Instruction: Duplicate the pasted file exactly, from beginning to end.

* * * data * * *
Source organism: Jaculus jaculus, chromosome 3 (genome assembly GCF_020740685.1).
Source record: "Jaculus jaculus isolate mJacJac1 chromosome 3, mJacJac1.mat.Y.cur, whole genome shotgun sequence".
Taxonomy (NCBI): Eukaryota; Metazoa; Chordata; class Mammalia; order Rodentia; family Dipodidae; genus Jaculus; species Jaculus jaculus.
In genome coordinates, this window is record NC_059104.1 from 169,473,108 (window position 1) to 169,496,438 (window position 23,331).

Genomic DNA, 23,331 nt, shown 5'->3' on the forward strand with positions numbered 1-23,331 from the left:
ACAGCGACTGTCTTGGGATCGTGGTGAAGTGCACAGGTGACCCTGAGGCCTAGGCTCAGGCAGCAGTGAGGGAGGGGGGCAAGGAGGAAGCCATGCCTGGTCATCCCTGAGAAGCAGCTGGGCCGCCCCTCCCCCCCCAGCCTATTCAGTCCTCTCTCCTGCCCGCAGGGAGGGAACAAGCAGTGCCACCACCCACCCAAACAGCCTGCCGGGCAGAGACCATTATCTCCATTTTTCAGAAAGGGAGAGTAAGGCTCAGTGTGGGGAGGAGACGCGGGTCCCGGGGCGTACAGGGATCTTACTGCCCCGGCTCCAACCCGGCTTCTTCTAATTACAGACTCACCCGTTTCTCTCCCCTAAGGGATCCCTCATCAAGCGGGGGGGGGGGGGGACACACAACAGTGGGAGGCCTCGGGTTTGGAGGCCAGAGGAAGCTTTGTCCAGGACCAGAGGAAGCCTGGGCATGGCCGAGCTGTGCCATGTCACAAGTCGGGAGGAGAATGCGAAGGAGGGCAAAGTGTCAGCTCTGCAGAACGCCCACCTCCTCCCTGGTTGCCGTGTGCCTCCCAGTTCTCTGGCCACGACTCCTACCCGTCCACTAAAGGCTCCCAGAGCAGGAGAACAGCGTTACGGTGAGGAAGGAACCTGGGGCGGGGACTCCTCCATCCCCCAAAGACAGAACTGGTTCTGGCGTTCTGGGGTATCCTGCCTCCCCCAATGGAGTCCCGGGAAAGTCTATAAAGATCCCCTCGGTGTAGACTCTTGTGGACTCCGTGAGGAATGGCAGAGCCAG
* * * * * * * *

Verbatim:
Source organism: Jaculus jaculus, chromosome 3 (genome assembly GCF_020740685.1).
Source record: "Jaculus jaculus isolate mJacJac1 chromosome 3, mJacJac1.mat.Y.cur, whole genome shotgun sequence".
Taxonomy (NCBI): Eukaryota; Metazoa; Chordata; class Mammalia; order Rodentia; family Dipodidae; genus Jaculus; species Jaculus jaculus.
In genome coordinates, this window is record NC_059104.1 from 169,473,108 (window position 1) to 169,496,438 (window position 23,331).

Genomic DNA, 23,331 nt, shown 5'->3' on the forward strand with positions numbered 1-23,331 from the left:
ACAGCGACTGTCTTGGGATCGTGGTGAAGTGCACAGGTGACCCTGAGGCCTAGGCTCAGGCAGCAGTGAGGGAGGGGGGCAAGGAGGAAGCCATGCCTGGTCATCCCTGAGAAGCAGCTGGGCCGCCCCTCCCCCCCCAGCCTATTCAGTCCTCTCTCCTGCCCGCAGGGAGGGAACAAGCAGTGCCACCACCCACCCAAACAGCCTGCCGGGCAGAGACCATTATCTCCATTTTTCAGAAAGGGAGAGTAAGGCTCAGTGTGGGGAGGAGACGCGGGTCCCGGGGCGTACAGGGATCTTACTGCCCCGGCTCCAACCCGGCTTCTTCTAATTACAGACTCACCCGTTTCTCTCCCCTAAGGGATCCCTCATCAAGCGGGGGGGGGGGGGGACACACAACAGTGGGAGGCCTCGGGTTTGGAGGCCAGAGGAAGCTTTGTCCAGGACCAGAGGAAGCCTGGGCATGGCCGAGCTGTGCCATGTCACAAGTCGGGAGGAGAATGCGAAGGAGGGCAAAGTGTCAGCTCTGCAGAACGCCCACCTCCTCCCTGGTTGCCGTGTGCCTCCCAGTTCTCTGGCCACGACTCCTACCCGTCCACTAAAGGCTCCCAGAGCAGGAGAACAGCGTTACGGTGAGGAAGGAACCTGGGGCGGGGACTCCTCCATCCCCCAAAGACAGAACTGGTTCTGGCGTTCTGGGGTATCCTGCCTCCCCCAATGGAGTCCCGGGAAAGTCTATAAAGATCCCCTCGGTGTAGACTCTTGTGGACTCCGTGAGGAATGGCAGAGCCAG